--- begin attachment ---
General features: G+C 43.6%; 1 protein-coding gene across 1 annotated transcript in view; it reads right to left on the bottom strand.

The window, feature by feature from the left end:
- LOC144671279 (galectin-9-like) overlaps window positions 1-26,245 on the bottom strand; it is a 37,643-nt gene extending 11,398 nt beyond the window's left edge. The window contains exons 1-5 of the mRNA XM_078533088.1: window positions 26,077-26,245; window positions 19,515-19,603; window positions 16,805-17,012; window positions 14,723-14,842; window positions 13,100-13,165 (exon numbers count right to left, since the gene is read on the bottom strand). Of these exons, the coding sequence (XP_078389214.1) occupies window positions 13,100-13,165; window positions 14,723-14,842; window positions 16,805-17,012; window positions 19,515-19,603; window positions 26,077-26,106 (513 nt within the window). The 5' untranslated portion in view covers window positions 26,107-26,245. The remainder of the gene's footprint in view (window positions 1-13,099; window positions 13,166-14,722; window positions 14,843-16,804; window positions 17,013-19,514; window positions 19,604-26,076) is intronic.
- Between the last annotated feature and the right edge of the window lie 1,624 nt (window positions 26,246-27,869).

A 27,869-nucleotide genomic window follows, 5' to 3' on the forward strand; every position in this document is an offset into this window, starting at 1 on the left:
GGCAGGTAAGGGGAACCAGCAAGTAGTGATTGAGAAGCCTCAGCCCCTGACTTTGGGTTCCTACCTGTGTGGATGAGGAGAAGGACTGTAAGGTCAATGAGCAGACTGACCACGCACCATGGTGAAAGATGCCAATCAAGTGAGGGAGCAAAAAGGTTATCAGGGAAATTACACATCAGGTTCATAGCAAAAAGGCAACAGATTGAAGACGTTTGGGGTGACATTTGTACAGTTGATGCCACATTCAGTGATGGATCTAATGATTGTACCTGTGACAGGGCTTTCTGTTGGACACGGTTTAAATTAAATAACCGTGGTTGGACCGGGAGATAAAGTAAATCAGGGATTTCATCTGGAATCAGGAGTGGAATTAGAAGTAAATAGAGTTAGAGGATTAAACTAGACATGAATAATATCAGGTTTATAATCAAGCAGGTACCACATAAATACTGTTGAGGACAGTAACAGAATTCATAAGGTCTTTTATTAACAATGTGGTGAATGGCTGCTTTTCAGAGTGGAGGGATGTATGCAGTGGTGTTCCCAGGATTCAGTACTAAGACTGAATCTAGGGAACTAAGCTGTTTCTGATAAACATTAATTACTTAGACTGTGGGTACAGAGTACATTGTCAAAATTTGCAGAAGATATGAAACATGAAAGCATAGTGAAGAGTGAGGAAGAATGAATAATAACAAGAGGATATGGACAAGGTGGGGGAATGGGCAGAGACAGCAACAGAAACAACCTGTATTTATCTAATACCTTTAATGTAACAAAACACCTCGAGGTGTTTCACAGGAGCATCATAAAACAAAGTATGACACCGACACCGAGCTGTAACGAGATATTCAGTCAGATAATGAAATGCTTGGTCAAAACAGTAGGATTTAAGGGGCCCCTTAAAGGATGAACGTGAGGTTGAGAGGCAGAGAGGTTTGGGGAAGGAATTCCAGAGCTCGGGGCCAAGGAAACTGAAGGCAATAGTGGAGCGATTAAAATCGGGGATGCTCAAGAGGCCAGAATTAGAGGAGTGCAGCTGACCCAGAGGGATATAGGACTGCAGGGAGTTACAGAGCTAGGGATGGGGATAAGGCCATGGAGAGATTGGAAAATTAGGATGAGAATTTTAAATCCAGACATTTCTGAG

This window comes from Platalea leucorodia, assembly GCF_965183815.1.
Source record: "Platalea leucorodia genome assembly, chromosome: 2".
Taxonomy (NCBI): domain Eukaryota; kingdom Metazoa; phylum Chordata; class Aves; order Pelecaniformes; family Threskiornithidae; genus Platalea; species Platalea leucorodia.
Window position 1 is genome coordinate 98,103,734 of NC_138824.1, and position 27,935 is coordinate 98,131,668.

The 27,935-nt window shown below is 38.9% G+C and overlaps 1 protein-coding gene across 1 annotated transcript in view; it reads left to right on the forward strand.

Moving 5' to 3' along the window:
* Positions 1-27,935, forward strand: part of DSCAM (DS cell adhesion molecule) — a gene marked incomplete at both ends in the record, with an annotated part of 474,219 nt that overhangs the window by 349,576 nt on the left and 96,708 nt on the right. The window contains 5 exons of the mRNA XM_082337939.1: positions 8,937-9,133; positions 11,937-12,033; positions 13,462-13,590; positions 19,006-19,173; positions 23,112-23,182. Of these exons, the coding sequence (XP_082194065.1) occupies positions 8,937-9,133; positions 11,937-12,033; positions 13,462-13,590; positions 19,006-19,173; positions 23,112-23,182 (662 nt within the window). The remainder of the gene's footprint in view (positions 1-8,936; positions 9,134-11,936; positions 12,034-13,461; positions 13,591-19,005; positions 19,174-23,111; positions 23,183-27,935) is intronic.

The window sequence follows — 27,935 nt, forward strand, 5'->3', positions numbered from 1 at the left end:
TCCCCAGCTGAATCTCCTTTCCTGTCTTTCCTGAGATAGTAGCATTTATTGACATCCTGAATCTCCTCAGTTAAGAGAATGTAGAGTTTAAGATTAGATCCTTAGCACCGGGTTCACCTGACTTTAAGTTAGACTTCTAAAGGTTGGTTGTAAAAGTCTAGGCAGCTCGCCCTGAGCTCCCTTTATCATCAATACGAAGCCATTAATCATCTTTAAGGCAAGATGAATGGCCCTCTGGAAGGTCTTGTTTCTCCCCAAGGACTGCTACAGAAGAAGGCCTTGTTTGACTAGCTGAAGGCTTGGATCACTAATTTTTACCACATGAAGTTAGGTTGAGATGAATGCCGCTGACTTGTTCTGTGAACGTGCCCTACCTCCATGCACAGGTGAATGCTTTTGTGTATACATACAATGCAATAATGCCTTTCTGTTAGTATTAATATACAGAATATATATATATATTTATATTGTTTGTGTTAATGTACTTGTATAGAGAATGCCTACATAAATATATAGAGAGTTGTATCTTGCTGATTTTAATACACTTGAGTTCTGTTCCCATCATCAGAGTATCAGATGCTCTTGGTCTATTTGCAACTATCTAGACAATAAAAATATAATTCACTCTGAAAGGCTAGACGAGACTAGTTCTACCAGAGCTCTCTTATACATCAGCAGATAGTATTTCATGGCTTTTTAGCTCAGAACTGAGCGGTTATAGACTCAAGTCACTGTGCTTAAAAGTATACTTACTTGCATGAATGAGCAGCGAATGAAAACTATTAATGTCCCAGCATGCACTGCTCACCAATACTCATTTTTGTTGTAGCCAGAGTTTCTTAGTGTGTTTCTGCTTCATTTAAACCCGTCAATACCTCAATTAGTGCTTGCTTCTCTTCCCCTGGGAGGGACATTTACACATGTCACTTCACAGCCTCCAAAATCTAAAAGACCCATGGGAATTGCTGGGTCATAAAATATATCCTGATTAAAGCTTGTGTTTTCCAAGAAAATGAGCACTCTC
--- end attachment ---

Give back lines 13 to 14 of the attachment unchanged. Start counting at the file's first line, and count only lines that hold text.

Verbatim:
* Positions 1-27,935, forward strand: part of DSCAM (DS cell adhesion molecule) — a gene marked incomplete at both ends in the record, with an annotated part of 474,219 nt that overhangs the window by 349,576 nt on the left and 96,708 nt on the right. The window contains 5 exons of the mRNA XM_082337939.1: positions 8,937-9,133; positions 11,937-12,033; positions 13,462-13,590; positions 19,006-19,173; positions 23,112-23,182. Of these exons, the coding sequence (XP_082194065.1) occupies positions 8,937-9,133; positions 11,937-12,033; positions 13,462-13,590; positions 19,006-19,173; positions 23,112-23,182 (662 nt within the window). The remainder of the gene's footprint in view (positions 1-8,936; positions 9,134-11,936; positions 12,034-13,461; positions 13,591-19,005; positions 19,174-23,111; positions 23,183-27,935) is intronic.

The window sequence follows — 27,935 nt, forward strand, 5'->3', positions numbered from 1 at the left end: